What Parenting Style Makes Emotionally Healthy Kids?

A large study has confirmed that parents who are warm and non-controlling raise children who are happier and have better emotional well-being.

The study confirmed what is called “attachment theory”, a very well-researched concept that has proven that warm, responsive, attuned parenting is ideal for forming bonds with children.

The study certainly confirms good, old common sense. Yet, sadly, too many parents still believe they must be harsh and controlling, not realizing the long-lasting negative effect this has on children. Some of these negative effects even last a lifetime.

A good rule I like to use is for parents to focus less on behaviors and more on a child’s emotions. In other words, cut back on worrying if a child is behaving appropriately and observe and tune into the child’s underlying emotions. Ask yourself: “Why is my child behaving this way?” This will likely lead to a more compassionate parenting style, which is warmer and less controlling.

 

 

Managing Your Child’s Test Anxiety

In my third blog this September on school issues, let’s focus on how to understand and manage a child’s test anxiety.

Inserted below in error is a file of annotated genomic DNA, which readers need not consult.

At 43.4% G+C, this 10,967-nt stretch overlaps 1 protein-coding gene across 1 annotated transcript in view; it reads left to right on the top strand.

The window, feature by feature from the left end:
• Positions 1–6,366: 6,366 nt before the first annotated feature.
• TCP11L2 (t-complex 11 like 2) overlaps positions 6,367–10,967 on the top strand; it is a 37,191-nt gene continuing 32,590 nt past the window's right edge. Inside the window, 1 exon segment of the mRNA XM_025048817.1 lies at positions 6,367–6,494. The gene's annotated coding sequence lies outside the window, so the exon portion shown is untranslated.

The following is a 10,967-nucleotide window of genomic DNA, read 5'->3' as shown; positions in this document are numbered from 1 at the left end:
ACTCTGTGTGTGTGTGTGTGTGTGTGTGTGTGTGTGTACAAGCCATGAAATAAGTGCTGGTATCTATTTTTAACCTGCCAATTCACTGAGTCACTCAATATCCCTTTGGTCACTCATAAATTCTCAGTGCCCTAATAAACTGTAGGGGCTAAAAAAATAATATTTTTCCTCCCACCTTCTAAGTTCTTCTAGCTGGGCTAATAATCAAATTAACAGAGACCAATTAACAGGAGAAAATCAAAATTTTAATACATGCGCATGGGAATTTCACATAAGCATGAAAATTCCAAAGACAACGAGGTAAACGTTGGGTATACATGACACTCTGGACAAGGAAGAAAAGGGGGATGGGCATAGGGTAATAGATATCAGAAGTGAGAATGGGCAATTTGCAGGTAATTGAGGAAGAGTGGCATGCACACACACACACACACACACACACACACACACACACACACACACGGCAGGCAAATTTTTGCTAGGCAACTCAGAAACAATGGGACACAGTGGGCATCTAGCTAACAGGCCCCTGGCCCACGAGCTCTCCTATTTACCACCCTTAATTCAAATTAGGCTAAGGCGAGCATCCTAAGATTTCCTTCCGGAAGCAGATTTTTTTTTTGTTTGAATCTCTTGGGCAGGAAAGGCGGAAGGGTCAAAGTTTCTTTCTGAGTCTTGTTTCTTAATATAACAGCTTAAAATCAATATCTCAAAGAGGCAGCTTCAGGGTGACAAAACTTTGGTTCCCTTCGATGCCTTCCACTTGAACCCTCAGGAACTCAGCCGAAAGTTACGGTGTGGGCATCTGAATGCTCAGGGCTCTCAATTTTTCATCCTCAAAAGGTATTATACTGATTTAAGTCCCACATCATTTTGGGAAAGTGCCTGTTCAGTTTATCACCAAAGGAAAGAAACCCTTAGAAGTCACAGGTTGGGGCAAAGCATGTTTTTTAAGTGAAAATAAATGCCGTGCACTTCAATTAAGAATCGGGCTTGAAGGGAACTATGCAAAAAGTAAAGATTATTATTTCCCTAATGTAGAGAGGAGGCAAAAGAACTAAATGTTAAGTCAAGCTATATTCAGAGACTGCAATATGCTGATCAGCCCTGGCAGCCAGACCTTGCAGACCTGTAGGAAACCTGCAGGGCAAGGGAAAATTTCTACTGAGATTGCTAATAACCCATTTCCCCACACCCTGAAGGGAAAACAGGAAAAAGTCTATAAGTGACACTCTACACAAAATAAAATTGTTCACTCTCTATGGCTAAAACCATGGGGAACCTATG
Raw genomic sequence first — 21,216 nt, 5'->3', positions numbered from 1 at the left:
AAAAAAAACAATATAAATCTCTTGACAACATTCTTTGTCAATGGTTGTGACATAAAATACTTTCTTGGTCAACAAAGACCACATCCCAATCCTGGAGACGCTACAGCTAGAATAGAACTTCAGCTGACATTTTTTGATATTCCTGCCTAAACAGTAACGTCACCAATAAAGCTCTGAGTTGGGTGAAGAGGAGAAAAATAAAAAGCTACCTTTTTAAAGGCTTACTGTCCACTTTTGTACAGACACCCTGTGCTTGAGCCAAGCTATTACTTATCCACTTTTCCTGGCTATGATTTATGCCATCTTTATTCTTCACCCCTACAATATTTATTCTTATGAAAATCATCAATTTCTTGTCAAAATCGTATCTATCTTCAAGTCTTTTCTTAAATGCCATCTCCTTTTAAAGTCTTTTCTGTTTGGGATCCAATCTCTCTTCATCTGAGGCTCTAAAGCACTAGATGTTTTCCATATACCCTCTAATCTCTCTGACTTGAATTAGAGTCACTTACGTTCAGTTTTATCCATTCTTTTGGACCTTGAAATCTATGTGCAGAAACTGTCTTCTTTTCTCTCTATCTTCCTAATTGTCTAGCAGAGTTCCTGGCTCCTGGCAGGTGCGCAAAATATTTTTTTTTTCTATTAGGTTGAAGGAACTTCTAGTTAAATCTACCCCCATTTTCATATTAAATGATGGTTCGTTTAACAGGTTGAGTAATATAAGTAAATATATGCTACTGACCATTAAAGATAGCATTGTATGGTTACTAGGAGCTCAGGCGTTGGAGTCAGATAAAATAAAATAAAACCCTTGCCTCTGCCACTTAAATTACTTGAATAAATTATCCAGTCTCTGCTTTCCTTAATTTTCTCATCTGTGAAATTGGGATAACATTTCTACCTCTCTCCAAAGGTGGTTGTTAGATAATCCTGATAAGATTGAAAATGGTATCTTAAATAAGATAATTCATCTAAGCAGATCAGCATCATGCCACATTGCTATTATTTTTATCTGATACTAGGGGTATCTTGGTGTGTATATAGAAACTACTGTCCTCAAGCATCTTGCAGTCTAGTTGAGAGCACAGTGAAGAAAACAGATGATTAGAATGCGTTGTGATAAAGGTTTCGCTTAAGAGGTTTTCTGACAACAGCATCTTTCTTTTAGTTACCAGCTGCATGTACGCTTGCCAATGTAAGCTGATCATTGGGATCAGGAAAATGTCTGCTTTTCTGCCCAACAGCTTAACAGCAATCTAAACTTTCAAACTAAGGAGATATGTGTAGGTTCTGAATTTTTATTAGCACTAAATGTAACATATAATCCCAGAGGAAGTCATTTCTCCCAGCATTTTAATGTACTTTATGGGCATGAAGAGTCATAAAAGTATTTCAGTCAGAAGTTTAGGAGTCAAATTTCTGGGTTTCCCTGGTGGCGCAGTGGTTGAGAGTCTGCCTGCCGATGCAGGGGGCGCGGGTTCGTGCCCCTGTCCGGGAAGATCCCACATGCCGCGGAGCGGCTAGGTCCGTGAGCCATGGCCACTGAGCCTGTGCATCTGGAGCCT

Nervousness during test taking isn’t entirely bad. Some feeling of pressure can help improve performance. Yet overwhelming anxiety leads to decreased performance and perhaps even inability to complete a test. These results can then lead a child to feeling unsuccessful and fear test taking even more.

Underlying anxiety about test taking is a mix of beliefs and emotions — often a fear of failure accompanied by deep feelings of unworthiness tag-teamed by fears of being embarrassed in front of peers.

As neurobiologists tell us, our brain reacts to physical fears (“Watch out, a bear!”) and emotional fears (“Watch out, those girls are teasing you!”) in the same part of the brain. This survival center is powerful, but operates in a simple “on-or-off” manner.

Therefore, when internally generated thoughts of self-criticism arise (“I’m stupid and will flunk this algebra test and everyone will think I’m an idiot.”) this brain function gets turned on to the “fear” or survival mode.